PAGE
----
One example of something that currently perplexes me relates to Blog 2, in which I suggested that George’s last surviving son, John Baird Nicoll, probably died before he had been able to retrieve the manuscript from the National Library of Australia in Canberra, after he had tried (unsuccessfully) to sell it to the librarian. Further research (thanks to my very distant cousin John Macvean from the Gold Coast) proves that John Baird did collect the manuscript after all. His wife Gertude (Cassie) subsequently went on to sell it to the library following John Baird’s death in 1938 because she needed money to pay for doctor’s bills; what can only be described as a begging letter to the library demonstrates that this was indeed the case. But why were they so short of money at this time? We know that John Baird and Gertrude went on a cruise in 1901, presumably paid for with John Baird’s share of his father’s estate (his account of the trip is attached to the manuscript of George’s adventures). We also know that George was a wealthy man when he died in 1901. His elder sons, George Wallace and Bruce Baird, also died wealthy, as did his daughter Mary (they all died in their 50’s, in 1904 and 1906).  So was John the ‘black sheep’ of the family, the one person who had not inherited an aptitude for business and for making money? Or is there another explanation, one that is caught up in the relationships within the family, and which may emerge at some point over the course of this biographical/autobiographical journey? Time – and further investigation – may tell. Then again, it may not. This might become one of the very many questions that remain unanswered, even after the genealogical digging has ended, and the story has been put to rest.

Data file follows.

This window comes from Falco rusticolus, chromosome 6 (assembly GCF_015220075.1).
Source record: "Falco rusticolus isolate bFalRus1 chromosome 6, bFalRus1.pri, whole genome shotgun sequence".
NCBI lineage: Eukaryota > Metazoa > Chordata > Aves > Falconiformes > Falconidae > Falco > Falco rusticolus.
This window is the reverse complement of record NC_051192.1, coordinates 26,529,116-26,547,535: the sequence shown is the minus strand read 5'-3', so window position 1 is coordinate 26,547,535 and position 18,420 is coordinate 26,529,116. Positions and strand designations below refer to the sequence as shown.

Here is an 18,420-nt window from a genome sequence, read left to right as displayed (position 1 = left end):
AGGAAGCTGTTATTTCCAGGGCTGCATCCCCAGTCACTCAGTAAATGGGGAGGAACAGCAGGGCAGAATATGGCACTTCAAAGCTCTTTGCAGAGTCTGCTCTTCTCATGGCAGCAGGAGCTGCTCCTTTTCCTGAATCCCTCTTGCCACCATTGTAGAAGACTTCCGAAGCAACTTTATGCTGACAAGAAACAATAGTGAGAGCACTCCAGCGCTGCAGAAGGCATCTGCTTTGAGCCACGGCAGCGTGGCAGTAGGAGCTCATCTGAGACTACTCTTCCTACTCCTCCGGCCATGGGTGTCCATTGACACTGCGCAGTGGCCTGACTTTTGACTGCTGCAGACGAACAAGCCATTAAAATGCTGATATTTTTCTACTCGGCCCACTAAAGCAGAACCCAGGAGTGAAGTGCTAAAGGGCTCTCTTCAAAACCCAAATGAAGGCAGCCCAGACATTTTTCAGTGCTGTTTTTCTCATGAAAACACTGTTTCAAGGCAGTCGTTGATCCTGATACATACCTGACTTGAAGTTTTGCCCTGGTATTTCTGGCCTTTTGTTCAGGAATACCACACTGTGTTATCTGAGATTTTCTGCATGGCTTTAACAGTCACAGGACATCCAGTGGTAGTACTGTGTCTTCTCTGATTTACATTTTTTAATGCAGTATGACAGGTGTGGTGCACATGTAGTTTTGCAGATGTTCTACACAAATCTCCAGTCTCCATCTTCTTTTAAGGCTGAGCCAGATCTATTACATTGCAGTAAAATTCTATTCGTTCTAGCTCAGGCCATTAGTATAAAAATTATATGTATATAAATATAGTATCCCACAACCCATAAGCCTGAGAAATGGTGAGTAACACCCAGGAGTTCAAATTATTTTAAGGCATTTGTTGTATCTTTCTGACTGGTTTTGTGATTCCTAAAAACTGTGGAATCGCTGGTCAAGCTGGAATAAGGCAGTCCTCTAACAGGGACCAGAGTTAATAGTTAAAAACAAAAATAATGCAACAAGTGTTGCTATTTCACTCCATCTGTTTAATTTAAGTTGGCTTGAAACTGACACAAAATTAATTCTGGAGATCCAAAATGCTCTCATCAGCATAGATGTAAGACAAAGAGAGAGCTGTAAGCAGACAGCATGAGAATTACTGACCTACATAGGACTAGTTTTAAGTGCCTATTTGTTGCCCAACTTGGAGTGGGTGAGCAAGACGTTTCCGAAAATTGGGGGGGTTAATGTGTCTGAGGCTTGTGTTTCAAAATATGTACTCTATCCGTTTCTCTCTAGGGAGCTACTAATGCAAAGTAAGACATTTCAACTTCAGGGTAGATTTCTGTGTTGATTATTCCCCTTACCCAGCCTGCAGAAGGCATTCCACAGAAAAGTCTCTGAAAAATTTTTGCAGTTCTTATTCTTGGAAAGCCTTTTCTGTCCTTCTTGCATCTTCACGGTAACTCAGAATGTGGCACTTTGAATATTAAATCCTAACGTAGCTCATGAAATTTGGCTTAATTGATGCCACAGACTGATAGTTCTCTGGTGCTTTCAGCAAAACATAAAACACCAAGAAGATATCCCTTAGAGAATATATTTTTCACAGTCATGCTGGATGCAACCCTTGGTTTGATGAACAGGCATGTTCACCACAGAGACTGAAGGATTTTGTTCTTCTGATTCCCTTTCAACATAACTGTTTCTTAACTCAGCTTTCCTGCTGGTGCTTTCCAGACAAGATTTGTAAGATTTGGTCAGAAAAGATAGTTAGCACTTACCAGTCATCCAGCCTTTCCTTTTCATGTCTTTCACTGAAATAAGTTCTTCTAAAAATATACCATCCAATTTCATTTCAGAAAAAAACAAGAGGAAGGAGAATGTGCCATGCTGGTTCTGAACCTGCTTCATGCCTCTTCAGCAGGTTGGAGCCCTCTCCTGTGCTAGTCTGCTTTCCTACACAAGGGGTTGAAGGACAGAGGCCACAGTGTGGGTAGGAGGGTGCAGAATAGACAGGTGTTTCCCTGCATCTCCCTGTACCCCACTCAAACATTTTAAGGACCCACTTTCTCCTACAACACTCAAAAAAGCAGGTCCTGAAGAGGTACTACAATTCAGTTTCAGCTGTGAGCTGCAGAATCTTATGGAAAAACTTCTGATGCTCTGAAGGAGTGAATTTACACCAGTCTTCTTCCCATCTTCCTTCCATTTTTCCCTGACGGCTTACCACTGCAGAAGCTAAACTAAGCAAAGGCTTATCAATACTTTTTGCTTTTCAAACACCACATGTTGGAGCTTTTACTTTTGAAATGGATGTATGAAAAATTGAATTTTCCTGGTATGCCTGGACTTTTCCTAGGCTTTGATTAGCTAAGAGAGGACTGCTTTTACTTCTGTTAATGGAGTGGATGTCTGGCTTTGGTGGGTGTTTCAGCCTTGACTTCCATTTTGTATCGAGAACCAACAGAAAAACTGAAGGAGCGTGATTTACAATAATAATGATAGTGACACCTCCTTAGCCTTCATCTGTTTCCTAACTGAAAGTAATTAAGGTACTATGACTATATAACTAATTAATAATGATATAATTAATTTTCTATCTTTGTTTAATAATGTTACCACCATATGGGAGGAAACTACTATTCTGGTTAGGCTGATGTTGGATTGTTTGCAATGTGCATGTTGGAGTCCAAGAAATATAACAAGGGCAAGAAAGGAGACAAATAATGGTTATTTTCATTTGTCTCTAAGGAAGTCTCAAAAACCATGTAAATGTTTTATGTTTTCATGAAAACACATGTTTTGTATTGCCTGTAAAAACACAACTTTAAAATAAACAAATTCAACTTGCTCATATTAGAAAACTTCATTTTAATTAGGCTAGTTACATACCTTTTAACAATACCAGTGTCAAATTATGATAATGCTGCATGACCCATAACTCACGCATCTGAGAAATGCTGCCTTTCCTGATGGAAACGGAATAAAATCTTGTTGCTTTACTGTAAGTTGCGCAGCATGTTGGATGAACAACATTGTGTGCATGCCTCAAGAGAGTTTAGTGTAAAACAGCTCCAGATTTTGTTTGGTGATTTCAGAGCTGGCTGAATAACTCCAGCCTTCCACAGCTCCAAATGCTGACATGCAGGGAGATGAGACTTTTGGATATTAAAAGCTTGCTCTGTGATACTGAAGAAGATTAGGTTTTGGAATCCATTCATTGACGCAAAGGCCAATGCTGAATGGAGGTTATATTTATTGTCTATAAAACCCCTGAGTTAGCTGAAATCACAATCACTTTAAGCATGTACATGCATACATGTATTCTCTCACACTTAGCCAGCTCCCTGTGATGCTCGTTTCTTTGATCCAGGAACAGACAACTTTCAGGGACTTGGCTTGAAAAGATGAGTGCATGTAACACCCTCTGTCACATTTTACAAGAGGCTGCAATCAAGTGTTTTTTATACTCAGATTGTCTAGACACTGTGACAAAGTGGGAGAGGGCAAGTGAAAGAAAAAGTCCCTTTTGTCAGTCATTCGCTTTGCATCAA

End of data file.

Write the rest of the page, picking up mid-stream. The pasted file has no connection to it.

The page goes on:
This short scenario illustrates the way I hope to use this blog as an opportunity to practise the ‘uncomfortable reflexivity’ that Pillow (2003) urges on all researchers. It will be a place to ask questions, try out ideas and share vulnerabilities in a way that might be less possible within the confines of a more formal academic paper (Guerin et al., 2015). Through this process, I hope others may bring their own observations and inquiries, here or on my new Facebook site, and that this then may lead to more questions and more insights, and with luck, a deeper understanding of this personal, social and cultural journey.

Viviene E. Cree

24th June 2019

References

Carr, E.H. (1961). What is History? London: Pelican.

Guerin, C., Carter, S. and Aitchison, C. (2015) Blogging as a community of practice: lessons for academic development?  International Journal for Academic Development, 20(3): 212-223.

Pillow, W. (2003). ‘”Confession, catharsis, or cure?” Rethinking the uses of reflexivity as methodological power in qualitative research’, International Journal of Qualitative Studies in Education 16(2): 175-196.

Plummer K. (2001). Documents of Life 2. An Invitation to a Critical Humanism. 2nd edition. London: Sage.

Stanley, L. (2013). Documents of Life Revisited Narrative and Biographical Methodology for a 21st Century Critical Humanism. Farnham: Ashgate Publishing Ltd.